As listed companies are given 12 months to reveal their pay gaps, large private companies may also find themselves under the same obligation
The government has today announced that under new corporate governance laws, which are due to come into effect by June 2018, 900 publicly listed companies will be under a duty to reveal the pay ratio between their highest earners and other employees. Along with the requirement for companies to ensure that workers are better represented at board level, companies will also need to explain publicly how their directors take employees’ and shareholders’ interests into account in measures aimed at increasing boardroom transparency in listed companies. It is not currently clear what form this reporting will need to take, with further consultation on amendments to the Corporate Governance Code and work on the proposals to follow this autumn.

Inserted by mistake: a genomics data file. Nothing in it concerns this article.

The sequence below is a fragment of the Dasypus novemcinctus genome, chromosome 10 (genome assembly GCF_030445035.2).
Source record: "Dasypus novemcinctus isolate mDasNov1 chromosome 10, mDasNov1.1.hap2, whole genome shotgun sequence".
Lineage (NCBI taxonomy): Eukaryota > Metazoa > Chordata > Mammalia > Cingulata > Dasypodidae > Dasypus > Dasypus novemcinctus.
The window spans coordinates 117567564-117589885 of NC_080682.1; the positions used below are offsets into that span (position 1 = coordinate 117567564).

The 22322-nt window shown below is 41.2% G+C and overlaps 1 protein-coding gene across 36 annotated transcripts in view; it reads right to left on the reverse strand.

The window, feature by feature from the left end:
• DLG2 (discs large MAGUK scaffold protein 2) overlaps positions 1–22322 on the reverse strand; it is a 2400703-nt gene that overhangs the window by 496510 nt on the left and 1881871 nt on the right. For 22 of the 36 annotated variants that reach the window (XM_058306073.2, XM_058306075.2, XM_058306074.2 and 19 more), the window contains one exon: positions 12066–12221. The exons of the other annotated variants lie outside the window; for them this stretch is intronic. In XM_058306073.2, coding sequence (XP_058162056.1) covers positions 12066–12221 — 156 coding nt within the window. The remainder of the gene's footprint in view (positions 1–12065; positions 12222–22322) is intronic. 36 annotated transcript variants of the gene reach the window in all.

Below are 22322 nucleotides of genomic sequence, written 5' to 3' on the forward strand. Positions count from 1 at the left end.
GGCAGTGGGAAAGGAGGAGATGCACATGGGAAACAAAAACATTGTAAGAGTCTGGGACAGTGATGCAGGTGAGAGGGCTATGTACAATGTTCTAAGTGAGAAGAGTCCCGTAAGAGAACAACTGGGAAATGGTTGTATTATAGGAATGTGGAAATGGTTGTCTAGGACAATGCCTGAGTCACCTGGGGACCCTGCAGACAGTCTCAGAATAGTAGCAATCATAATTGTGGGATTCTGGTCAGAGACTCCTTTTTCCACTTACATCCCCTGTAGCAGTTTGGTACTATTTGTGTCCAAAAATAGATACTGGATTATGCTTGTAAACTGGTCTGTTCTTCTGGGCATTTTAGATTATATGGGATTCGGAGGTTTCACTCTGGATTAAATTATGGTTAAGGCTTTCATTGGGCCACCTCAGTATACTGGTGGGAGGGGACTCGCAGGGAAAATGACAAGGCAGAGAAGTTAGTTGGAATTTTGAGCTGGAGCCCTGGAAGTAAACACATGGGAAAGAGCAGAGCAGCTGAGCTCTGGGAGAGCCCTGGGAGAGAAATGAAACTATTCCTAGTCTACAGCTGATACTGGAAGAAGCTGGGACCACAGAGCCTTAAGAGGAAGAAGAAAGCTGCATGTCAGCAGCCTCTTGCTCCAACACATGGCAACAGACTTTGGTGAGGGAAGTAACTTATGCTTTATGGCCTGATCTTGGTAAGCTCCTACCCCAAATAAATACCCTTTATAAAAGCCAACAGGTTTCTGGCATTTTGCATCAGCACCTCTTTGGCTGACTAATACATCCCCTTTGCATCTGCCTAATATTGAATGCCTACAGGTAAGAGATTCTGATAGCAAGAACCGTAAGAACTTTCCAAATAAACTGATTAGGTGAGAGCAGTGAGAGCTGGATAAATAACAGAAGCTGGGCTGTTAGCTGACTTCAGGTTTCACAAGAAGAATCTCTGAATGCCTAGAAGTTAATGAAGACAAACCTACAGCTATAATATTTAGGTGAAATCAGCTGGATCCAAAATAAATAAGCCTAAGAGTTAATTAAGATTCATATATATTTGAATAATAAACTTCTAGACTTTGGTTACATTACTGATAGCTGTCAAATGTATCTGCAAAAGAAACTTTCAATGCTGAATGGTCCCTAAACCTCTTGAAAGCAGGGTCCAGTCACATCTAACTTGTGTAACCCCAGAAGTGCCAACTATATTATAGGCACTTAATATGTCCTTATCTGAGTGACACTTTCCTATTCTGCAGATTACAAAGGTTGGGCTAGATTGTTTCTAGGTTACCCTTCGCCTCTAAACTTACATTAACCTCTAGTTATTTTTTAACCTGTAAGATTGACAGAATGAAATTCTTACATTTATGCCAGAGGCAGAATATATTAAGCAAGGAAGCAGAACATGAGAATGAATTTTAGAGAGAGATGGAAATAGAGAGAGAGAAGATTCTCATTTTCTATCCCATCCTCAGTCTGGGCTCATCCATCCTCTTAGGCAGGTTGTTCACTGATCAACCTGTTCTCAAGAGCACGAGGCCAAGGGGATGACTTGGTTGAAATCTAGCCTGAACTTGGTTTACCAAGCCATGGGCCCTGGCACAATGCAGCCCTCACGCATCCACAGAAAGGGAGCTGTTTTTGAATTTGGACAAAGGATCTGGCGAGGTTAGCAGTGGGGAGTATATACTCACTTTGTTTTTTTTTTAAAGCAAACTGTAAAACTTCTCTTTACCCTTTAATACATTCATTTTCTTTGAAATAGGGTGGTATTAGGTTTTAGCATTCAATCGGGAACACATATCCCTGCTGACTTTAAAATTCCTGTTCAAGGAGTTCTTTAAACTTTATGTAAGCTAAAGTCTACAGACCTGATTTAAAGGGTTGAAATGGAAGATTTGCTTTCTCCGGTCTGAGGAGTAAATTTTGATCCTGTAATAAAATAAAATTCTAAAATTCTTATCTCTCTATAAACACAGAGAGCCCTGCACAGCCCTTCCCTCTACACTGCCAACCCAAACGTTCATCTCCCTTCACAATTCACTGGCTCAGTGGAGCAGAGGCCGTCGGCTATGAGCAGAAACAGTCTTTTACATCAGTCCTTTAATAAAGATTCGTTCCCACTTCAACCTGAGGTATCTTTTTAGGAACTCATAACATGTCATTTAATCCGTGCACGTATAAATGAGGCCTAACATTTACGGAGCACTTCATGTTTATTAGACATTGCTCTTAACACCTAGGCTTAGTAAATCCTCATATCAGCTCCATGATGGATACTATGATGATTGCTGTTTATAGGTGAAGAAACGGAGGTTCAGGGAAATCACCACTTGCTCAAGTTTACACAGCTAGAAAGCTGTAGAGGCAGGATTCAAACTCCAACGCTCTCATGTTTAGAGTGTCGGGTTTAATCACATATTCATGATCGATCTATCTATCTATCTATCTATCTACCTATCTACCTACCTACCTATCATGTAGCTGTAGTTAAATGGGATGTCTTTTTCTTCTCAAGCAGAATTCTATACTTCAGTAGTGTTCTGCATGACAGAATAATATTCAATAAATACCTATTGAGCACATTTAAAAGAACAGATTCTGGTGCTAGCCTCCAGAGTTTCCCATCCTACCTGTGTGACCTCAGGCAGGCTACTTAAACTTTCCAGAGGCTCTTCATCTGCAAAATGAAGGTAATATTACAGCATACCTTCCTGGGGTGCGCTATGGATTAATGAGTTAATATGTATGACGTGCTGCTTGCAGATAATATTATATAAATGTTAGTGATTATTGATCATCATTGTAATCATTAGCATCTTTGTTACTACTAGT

However, whilst the new laws will only apply to publicly listed businesses, in a government document published today the government has stated that it would seek the Financial Reporting Council’s assistance in developing a set of similar corporate governance voluntary arrangements for large private companies. Reports are suggesting that the code will apply to all UK-headquartered companies with more than 1,000 employees.
Given the pressure from the opposition and the Trade Union Congress which have accused the government of watering down its plans to tackle corporate excess and referred to the reforms as “feeble”, this additional voluntary reporting obligation may well be another way in which Theresa May and Business Secretary Greg Clark are seeking to regain some ground by ensuring that yet more businesses are obliged to report.